We are happy to discuss details on video calls if needed, but we’re trying to keep them to a minimum, as a rule, to remove distractions. To ensure high-impact work, our freelancers must be efficient communicators who don’t struggle with getting their points across. 

3. High-quality standards

The fact that a freelancer works in the comfort of their own home should have no bearing on the delivered work quality. We can’t and won’t accept anything below the assumed company standard, and we require every person on our team to provide excellent service consistently.

Here’s the deal - we don’t micromanage, and we’re not interested in hovering over a freelancer’s shoulder, checking up on his or her every move. In return, all freelancers working with us should work independently, without too much hand-holding and supervision. If they don’t understand the brief, we expect them to be proactive and get in touch with the person who assigned the task to get more details before going on with their work.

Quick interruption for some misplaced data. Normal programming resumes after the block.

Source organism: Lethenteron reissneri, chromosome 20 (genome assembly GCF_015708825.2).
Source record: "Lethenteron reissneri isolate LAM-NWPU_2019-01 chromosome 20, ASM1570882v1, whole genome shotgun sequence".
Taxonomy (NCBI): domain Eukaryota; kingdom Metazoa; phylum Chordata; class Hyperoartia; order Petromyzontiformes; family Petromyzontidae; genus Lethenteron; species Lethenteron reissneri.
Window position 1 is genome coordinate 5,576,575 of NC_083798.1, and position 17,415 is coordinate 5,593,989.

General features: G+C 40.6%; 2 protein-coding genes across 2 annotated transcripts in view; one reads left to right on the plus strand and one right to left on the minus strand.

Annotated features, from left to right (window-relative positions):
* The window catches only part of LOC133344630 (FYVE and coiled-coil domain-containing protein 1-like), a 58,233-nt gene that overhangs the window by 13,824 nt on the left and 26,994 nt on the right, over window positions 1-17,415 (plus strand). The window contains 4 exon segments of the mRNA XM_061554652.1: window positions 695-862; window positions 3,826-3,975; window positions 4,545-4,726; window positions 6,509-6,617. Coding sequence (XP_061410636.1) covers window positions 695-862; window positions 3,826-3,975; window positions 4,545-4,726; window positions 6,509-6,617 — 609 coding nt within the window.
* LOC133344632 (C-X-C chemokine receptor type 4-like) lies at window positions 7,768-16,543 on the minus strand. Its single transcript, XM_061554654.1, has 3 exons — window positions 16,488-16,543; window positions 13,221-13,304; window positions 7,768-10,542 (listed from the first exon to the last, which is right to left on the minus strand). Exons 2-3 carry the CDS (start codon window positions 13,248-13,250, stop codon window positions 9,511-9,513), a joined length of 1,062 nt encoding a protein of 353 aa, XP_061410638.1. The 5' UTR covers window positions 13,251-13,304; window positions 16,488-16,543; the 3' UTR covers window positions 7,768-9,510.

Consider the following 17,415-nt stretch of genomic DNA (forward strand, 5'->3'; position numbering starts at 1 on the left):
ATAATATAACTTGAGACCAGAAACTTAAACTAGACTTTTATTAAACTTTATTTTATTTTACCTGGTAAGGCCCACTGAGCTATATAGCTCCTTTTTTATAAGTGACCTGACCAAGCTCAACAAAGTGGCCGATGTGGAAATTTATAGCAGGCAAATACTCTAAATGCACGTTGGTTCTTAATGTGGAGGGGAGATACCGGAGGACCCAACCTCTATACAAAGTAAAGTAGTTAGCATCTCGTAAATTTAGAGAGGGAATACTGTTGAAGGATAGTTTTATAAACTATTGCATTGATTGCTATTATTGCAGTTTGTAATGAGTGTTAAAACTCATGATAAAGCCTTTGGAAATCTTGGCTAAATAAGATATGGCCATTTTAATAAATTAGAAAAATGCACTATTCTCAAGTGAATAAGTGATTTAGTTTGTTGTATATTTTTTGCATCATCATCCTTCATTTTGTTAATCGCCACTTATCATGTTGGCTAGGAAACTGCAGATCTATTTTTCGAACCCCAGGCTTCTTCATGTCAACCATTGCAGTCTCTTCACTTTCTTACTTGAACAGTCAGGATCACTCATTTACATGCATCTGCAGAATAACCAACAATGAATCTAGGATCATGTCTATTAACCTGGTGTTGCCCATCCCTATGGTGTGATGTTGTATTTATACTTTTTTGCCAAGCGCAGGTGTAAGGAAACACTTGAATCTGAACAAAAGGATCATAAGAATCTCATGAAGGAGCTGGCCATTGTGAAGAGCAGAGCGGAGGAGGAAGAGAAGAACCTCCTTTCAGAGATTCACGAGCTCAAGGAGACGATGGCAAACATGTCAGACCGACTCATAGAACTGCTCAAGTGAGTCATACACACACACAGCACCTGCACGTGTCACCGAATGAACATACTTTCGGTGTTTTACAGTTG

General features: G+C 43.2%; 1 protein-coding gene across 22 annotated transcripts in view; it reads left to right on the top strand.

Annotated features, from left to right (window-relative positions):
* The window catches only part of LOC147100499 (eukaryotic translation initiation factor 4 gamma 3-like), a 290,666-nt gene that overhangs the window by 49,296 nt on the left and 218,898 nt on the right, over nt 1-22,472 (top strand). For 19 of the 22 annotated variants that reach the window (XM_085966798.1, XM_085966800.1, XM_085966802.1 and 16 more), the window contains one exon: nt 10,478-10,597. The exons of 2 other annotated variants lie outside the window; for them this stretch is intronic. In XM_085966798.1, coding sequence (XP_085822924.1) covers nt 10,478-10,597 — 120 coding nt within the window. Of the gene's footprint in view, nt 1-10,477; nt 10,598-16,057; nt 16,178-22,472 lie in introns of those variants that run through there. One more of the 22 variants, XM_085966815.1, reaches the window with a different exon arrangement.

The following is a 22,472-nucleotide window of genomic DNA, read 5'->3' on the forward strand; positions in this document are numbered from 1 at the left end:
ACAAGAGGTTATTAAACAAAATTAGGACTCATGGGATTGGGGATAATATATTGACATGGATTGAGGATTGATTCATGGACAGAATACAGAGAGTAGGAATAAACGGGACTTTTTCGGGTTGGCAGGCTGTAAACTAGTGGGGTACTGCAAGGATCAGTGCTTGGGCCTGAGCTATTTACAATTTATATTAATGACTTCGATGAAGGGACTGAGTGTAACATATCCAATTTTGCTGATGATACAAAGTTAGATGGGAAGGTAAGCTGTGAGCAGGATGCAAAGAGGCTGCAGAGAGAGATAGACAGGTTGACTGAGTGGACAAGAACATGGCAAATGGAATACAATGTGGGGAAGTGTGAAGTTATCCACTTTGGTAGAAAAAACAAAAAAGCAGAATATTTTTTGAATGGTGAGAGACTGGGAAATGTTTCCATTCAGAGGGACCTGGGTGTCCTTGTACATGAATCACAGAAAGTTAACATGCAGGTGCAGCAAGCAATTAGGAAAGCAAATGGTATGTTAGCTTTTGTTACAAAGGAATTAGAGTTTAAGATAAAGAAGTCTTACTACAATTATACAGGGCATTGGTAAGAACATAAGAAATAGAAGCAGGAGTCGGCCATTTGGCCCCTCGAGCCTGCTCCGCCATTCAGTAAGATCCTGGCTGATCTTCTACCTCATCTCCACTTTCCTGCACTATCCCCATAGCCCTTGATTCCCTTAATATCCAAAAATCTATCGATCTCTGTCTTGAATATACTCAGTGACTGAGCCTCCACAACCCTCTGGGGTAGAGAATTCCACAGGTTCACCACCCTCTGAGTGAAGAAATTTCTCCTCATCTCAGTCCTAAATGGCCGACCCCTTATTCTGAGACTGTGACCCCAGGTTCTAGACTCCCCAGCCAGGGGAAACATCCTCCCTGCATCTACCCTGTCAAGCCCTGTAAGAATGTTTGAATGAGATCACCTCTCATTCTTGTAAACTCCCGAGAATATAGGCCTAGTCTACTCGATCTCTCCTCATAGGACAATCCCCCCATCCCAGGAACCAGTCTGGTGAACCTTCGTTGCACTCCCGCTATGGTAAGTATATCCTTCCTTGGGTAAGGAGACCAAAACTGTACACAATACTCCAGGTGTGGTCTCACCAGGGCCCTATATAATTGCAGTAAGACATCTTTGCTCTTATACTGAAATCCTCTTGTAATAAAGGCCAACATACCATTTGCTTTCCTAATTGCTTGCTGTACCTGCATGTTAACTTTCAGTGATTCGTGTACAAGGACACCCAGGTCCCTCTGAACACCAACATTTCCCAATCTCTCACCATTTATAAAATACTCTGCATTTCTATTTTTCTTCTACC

4. Fast turnarounds

At 6Minded, every freelancer has a small but significant part to play in a larger project. We appreciate as fast a turnaround as possible so that the next person can start working on the following stage of the project. If a person cannot deliver their batch of work quickly enough, we expect them to let us know about it as soon as possible so that we can look for a replacement. 

As freelancers, we genuinely understand how crucial it is to set achievable deadlines and meet them. And we expect people we work with to do the same. In return, we apply the same rule to payments — when we get invoiced for someone’s work, we immediately settle the bill.

AUTHOR

Joanna Borkowska

Head of Content at 6Minded, Joanna has +13 years of experience in content creation for IT/Tech companies. Technical writer, software trainer, marketing manager, translator + copywriter - she's been there, done that. Now, she focuses mostly on crafting content marketing strategies, producing copy for websites and blogs, and managing a team of talented content creators. That is, if she's not currently roaming the jungle or binging on true crime docs.